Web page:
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Systems of Meaning-Making: Representation and Affect in Dance in Advertising
Dance Chronicle  (IF),  Pub Date : 2019-09-02, DOI: 10.1080/01472526.2019.1676596
Jade Rosina McCutcheon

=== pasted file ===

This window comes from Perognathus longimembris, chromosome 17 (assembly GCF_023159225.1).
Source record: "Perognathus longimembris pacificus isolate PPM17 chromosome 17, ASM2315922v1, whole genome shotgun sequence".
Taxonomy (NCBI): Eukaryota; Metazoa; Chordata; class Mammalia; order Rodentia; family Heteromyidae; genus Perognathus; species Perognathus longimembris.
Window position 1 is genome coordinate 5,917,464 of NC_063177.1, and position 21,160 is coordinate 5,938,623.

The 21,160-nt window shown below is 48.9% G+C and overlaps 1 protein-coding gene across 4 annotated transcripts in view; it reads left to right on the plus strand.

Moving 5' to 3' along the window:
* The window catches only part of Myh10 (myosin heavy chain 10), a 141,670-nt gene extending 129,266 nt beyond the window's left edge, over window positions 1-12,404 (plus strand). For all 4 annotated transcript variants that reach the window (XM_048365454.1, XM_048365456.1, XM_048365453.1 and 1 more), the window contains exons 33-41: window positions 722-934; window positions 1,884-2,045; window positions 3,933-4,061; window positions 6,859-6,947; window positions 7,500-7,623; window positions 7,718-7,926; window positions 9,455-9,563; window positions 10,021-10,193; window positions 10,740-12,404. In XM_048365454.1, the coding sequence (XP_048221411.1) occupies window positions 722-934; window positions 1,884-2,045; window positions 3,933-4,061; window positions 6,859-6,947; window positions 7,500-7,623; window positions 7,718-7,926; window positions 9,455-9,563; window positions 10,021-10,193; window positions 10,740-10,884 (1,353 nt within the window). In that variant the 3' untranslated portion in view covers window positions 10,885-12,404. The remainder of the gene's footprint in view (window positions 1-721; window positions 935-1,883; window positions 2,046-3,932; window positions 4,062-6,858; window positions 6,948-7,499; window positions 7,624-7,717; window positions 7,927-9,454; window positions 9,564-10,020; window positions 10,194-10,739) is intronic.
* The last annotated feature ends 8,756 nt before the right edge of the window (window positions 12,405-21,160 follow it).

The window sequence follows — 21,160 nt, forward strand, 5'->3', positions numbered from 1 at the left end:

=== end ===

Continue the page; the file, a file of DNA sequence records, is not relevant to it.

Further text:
Consuming Dance: Choreography and Advertising offers an extensive, thoughtful analysis of the cultural codes embedded in both the dancer’s body and the choreography in advertisements using dance. Viewing advertising as both cultural product and meaning-maker of cultural values, Consuming Dance invites the reader to consider the extensive appropriation of dance by advertising and the nature of its affect on shifting ideologies, cultural diversity, and neoliberal capitalism. Author Colleen T. Dunagan suggests dance commercials act as “rhizomatic assemblages” of culture and serve as the apparatus of “meaning-making,” wherein a merging of product and performer occurs, and we begin to see “bodies as objects” (p. 4). Dunagan places the shallow representational nature of advertising under the microscope, drawing on three specific concepts throughout: assemblage, body without organs, and planes of consistency. These frameworks are key to her analysis and interpretation of the impact of dance ads on the viewer. Dunagan also draws on Guy Debord’s ideas on spectacle, focusing on his observation that “the spectacle is affirmation of appearance and affirmation of all human life, namely social life, as mere appearance” (Debord, in Dunagan, p. 7), suggesting that our systems of meaning-making have become purely visual. Dunagan astutely reviews the history of dance in Western advertisements from 1945 to the present, noting that the concept of bodies-as-objects results from the merging of product and performer. Although the book focuses on dance in advertising, the larger discussion involves the positioning and power of advertising in the way we construct identity and meaning. Dunagan